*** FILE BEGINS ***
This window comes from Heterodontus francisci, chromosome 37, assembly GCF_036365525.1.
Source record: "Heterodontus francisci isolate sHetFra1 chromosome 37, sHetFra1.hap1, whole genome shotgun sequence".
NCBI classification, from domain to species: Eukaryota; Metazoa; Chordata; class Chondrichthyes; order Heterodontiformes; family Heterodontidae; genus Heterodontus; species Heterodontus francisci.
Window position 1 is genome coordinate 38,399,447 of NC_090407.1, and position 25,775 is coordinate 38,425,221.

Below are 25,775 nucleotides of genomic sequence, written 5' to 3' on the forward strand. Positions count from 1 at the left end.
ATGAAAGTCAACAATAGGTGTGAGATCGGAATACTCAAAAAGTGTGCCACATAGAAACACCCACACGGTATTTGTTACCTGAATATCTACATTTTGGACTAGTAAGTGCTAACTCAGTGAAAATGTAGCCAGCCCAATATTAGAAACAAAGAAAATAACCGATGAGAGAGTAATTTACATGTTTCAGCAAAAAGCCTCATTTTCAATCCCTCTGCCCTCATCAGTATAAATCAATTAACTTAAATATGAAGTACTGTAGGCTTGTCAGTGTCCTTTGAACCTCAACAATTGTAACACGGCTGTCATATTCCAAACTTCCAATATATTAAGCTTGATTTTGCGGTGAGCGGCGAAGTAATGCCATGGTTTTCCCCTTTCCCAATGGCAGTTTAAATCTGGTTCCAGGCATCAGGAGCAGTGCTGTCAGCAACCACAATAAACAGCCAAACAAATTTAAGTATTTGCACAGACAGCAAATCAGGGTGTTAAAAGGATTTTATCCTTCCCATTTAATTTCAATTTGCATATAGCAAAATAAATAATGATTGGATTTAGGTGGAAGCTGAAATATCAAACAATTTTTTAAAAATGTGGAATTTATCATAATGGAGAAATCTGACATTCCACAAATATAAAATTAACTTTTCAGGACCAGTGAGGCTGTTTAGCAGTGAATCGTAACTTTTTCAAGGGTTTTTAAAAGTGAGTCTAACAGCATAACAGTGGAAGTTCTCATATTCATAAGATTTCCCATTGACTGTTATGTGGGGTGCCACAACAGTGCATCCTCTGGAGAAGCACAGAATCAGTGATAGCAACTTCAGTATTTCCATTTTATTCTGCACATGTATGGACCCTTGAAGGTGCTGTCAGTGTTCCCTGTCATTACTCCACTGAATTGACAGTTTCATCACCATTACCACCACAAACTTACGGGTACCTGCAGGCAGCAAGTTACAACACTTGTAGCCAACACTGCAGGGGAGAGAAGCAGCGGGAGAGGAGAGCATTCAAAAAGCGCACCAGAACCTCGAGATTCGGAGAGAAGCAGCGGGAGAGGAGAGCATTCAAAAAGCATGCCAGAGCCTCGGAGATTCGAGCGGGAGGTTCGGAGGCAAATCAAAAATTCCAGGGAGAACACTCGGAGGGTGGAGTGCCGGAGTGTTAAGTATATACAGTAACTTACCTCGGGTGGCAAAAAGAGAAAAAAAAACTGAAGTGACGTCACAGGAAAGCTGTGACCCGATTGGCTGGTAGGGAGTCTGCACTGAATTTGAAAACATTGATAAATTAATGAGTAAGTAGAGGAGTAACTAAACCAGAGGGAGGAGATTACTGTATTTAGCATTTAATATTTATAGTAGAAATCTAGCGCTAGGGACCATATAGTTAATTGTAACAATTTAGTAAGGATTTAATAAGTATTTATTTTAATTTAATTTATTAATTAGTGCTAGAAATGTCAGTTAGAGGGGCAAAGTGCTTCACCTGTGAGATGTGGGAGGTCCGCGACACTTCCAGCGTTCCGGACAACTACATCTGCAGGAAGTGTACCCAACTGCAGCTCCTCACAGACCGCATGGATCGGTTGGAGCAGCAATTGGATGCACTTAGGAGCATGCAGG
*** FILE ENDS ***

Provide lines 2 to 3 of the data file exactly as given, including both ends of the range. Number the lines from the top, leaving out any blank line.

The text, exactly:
Source record: "Heterodontus francisci isolate sHetFra1 chromosome 37, sHetFra1.hap1, whole genome shotgun sequence".
NCBI classification, from domain to species: Eukaryota; Metazoa; Chordata; class Chondrichthyes; order Heterodontiformes; family Heterodontidae; genus Heterodontus; species Heterodontus francisci.